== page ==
Consumer Sues Lenovo (Canada) Inc. for Breach of Contract and Breach of Privacy Over Malicious Software
Published on March 16, 2015
Posted in: David Sterns, Lenovo, News
A class action lawsuit seeking $10 million in damages on behalf of Canadian consumers who purchased Lenovo computers that came with pre-installed Superfish software (“Superfish“) was launched March 11, 2015 in the Ontario Superior Court of Justice.
As stated in the claim, “Superfish is potentially dangerous and may allow anyone on a Wi-Fi network to hijack the user’s browser and collect his or her bank credentials, passwords, and other highly sensitive information.”
The lawsuit alleges that Lenovo breached its contracts with consumers and invaded their privacy by pre-installing the Superfish software on several models of computers that were shipped into Canada between September, 2014 and January, 2015. The affected models may include:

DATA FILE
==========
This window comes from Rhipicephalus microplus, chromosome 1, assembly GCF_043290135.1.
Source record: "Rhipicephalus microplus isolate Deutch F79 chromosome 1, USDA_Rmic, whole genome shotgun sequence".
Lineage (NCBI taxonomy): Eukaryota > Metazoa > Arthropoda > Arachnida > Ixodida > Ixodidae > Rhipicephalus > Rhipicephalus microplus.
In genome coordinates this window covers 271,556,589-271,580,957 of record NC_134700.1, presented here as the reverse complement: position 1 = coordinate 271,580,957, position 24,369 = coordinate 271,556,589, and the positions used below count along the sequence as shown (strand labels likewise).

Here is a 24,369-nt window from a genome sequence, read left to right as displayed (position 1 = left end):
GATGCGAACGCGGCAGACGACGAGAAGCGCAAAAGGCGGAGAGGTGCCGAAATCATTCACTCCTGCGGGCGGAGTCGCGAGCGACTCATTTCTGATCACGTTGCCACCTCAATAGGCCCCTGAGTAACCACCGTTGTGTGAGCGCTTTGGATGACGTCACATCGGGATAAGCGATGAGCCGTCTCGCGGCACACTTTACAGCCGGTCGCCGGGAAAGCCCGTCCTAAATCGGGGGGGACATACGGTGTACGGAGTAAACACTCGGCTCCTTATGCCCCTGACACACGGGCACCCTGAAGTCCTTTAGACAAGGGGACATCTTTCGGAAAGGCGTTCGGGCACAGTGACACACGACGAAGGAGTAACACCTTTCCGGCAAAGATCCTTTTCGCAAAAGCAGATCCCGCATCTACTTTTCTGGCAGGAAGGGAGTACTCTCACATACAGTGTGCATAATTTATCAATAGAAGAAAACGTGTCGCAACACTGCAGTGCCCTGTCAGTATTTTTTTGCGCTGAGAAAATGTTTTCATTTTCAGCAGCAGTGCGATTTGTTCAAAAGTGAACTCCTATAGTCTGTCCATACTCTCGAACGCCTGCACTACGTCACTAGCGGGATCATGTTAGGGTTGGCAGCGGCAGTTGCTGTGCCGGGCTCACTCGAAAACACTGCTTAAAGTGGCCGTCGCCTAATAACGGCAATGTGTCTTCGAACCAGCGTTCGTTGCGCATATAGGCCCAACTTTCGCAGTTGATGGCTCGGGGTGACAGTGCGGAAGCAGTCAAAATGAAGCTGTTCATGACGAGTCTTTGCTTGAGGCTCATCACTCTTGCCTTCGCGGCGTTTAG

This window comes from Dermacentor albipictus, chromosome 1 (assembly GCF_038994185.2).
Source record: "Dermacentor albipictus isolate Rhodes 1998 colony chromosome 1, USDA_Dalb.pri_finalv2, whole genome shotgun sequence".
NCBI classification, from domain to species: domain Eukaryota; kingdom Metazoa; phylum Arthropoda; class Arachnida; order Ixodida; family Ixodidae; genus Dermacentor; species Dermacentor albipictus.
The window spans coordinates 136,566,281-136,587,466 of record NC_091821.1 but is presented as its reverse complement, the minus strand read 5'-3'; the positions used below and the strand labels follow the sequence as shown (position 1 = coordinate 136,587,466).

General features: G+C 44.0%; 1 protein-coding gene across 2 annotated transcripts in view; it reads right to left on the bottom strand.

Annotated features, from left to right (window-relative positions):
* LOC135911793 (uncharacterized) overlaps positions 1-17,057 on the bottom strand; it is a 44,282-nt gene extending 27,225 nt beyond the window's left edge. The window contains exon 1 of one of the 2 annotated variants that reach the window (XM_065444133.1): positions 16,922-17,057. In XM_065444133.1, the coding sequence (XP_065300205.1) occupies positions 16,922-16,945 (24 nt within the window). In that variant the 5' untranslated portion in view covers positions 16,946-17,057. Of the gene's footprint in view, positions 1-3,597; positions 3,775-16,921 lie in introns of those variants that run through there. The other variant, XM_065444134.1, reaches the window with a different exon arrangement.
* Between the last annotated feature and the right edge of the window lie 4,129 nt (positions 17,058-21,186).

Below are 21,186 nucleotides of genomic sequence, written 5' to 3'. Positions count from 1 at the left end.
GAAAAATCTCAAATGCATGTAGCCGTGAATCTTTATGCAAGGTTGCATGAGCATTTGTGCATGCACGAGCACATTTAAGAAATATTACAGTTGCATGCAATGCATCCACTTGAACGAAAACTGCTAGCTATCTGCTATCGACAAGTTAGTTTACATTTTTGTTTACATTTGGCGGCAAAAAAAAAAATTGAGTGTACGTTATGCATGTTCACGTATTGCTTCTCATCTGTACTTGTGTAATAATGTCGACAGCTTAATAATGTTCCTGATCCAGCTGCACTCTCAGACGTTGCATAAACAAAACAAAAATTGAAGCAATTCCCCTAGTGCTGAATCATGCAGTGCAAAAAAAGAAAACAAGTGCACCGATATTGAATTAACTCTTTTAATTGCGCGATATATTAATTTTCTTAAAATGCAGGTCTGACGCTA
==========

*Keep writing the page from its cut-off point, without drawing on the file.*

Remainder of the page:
- G Series: G410, G510, G710, G40-70, G50-70, G40-30, G50-30, G40-45, G50-45, G40-80
- U Series: U330P, U430P, U330Touch, U430Touch, U530Touch
- Y Series: Y430P, Y40-70, Y50-70, Y40-80, Y70-70
- Z Series: Z40-75, Z50-75, Z40-70, Z50-70, Z70-80
- S Series: S310, S410, S40-70, S415, S415Touch, S435, S20-30, S20-30Touch
- Flex Series: Flex2 14D, Flex2 15D, Flex2 14, Flex2 15, Flex2 Pro, Flex 10
- MIIX Series: MIIX2-8, MIIX2-10, MIIX2-11, MIIX 3 1030
- YOGA Series: YOGA2Pro-13, YOGA2-13, YOGA2-11, YOGA3 Pro
- E Series: E10-30
- Edge Series: Lenovo Edge 15
The action is brought under Ontario’s Class Proceedings Act, 1992 and seeks to represent all Canadian consumers who purchased computers that were shipped with Superfish pre-installed.
This case is important as it will define the scope of the obligations that electronic device manufacturers (“EDMs“) have to consumers where the EDMs engage in the practice of pre-installing potentially harmful software on the devices they sell.
A copy of the court filed statement of claim is available at: https://www.sotosllp.com/class-actions/lenovo/
The plaintiff and the proposed class are being represented by the Toronto law firm of Sotos LLP (www.sotosllp.com).